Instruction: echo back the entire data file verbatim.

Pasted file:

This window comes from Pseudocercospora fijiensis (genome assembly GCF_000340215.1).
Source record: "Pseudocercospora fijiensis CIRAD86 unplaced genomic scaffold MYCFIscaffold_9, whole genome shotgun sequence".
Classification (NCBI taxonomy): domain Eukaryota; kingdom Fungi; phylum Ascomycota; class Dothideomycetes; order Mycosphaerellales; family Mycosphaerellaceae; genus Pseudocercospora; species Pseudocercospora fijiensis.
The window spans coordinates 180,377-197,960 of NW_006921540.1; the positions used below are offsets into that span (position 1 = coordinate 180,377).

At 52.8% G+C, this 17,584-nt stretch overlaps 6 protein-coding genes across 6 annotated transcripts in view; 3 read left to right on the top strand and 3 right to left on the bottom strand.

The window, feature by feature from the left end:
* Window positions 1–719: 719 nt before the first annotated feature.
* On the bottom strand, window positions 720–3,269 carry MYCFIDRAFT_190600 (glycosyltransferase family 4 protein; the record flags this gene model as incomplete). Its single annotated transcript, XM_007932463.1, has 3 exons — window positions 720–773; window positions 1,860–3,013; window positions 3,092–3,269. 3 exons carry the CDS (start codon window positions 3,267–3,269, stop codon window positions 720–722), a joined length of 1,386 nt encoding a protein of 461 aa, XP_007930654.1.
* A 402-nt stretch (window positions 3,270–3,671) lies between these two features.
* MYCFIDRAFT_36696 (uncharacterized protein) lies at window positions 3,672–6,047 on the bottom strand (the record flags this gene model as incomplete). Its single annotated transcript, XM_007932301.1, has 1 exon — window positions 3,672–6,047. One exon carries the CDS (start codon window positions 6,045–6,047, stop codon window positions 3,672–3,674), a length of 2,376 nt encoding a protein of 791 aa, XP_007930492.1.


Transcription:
This window comes from Pseudocercospora fijiensis (genome assembly GCF_000340215.1).
Source record: "Pseudocercospora fijiensis CIRAD86 unplaced genomic scaffold MYCFIscaffold_9, whole genome shotgun sequence".
Classification (NCBI taxonomy): domain Eukaryota; kingdom Fungi; phylum Ascomycota; class Dothideomycetes; order Mycosphaerellales; family Mycosphaerellaceae; genus Pseudocercospora; species Pseudocercospora fijiensis.
The window spans coordinates 180,377-197,960 of NW_006921540.1; the positions used below are offsets into that span (position 1 = coordinate 180,377).

At 52.8% G+C, this 17,584-nt stretch overlaps 6 protein-coding genes across 6 annotated transcripts in view; 3 read left to right on the top strand and 3 right to left on the bottom strand.

The window, feature by feature from the left end:
* Window positions 1–719: 719 nt before the first annotated feature.
* On the bottom strand, window positions 720–3,269 carry MYCFIDRAFT_190600 (glycosyltransferase family 4 protein; the record flags this gene model as incomplete). Its single annotated transcript, XM_007932463.1, has 3 exons — window positions 720–773; window positions 1,860–3,013; window positions 3,092–3,269. 3 exons carry the CDS (start codon window positions 3,267–3,269, stop codon window positions 720–722), a joined length of 1,386 nt encoding a protein of 461 aa, XP_007930654.1.
* A 402-nt stretch (window positions 3,270–3,671) lies between these two features.
* MYCFIDRAFT_36696 (uncharacterized protein) lies at window positions 3,672–6,047 on the bottom strand (the record flags this gene model as incomplete). Its single annotated transcript, XM_007932301.1, has 1 exon — window positions 3,672–6,047. One exon carries the CDS (start codon window positions 6,045–6,047, stop codon window positions 3,672–3,674), a length of 2,376 nt encoding a protein of 791 aa, XP_007930492.1.